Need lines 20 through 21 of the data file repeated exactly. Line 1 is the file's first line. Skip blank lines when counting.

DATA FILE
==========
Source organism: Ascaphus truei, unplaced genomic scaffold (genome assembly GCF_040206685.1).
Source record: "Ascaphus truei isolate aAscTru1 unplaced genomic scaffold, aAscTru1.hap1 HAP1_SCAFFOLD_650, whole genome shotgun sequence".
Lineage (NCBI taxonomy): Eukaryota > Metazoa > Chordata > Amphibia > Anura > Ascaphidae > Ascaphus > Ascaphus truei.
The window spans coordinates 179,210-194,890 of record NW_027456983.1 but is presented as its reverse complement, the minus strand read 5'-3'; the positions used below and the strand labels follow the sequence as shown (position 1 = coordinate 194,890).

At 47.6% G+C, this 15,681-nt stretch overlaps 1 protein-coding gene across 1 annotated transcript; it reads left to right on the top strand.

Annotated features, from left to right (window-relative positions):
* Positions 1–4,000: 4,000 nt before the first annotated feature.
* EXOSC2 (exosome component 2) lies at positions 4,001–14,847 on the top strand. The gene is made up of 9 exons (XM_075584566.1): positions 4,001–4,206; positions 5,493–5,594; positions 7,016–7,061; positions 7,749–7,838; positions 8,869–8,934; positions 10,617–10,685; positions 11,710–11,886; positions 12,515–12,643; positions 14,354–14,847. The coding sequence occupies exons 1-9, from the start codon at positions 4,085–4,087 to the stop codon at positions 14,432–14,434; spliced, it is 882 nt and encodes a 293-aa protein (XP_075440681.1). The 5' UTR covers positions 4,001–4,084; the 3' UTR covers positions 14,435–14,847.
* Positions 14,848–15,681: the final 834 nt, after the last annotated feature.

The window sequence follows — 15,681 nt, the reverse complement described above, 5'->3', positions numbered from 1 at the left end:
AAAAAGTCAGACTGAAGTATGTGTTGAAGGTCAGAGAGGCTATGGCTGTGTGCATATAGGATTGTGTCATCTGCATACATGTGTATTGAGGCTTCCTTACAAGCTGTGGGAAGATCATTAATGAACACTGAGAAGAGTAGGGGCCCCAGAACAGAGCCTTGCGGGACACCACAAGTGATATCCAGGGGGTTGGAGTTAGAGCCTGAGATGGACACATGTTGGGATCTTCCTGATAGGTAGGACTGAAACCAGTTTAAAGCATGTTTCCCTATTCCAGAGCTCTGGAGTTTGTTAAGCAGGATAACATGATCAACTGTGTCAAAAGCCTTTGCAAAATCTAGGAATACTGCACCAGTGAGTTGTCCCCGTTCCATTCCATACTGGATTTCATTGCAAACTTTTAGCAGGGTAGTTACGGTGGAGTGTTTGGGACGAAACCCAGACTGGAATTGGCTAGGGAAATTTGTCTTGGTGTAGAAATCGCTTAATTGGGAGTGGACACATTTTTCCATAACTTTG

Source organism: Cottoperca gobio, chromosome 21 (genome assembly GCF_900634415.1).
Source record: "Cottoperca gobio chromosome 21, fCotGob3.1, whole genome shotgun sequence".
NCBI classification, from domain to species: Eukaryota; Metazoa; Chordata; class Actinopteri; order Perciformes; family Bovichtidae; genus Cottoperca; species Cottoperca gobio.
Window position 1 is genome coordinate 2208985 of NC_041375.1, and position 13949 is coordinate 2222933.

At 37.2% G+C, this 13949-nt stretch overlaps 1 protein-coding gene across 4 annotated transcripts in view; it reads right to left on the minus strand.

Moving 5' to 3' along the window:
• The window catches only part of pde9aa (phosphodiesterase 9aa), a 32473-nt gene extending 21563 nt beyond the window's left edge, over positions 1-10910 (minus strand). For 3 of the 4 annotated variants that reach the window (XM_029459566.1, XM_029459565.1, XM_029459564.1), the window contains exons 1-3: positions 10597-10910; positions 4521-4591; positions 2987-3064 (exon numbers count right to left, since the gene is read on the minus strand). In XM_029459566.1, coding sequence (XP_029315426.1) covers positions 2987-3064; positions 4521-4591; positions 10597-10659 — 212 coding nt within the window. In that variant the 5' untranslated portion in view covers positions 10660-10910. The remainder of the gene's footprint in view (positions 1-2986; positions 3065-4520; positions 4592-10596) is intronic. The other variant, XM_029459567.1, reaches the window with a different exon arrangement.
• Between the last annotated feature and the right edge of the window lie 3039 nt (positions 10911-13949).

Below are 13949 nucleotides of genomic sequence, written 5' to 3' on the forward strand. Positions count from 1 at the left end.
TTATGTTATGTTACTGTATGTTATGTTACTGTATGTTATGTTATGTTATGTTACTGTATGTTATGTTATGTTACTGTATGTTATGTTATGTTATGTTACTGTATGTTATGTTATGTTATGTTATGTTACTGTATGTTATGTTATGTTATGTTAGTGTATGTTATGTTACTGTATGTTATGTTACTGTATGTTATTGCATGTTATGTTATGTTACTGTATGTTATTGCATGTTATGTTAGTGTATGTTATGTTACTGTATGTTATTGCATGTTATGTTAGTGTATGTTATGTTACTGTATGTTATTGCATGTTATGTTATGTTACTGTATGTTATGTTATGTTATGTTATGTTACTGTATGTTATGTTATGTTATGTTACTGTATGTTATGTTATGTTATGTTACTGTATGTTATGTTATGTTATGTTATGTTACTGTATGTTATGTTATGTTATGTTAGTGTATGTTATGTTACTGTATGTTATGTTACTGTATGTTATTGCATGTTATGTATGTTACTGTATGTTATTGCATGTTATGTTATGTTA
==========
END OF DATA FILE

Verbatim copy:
Below are 13949 nucleotides of genomic sequence, written 5' to 3' on the forward strand. Positions count from 1 at the left end.
TTATGTTATGTTACTGTATGTTATGTTACTGTATGTTATGTTATGTTATGTTACTGTATGTTATGTTATGTTACTGTATGTTATGTTATGTTATGTTACTGTATGTTATGTTATGTTATGTTATGTTACTGTATGTTATGTTATGTTATGTTAGTGTATGTTATGTTACTGTATGTTATGTTACTGTATGTTATTGCATGTTATGTTATGTTACTGTATGTTATTGCATGTTATGTTAGTGTATGTTATGTTACTGTATGTTATTGCATGTTATGTTAGTGTATGTTATGTTACTGTATGTTATTGCATGTTATGTTATGTTACTGTATGTTATGTTATGTTATGTTATGTTACTGTATGTTATGTTATGTTATGTTACTGTATGTTATGTTATGTTATGTTACTGTATGTTATGTTATGTTATGTTATGTTACTGTATGTTATGTTATGTTATGTTAGTGTATGTTATGTTACTGTATGTTATGTTACTGTATGTTATTGCATGTTATGTATGTTACTGTATGTTATTGCATGTTATGTTATGTTA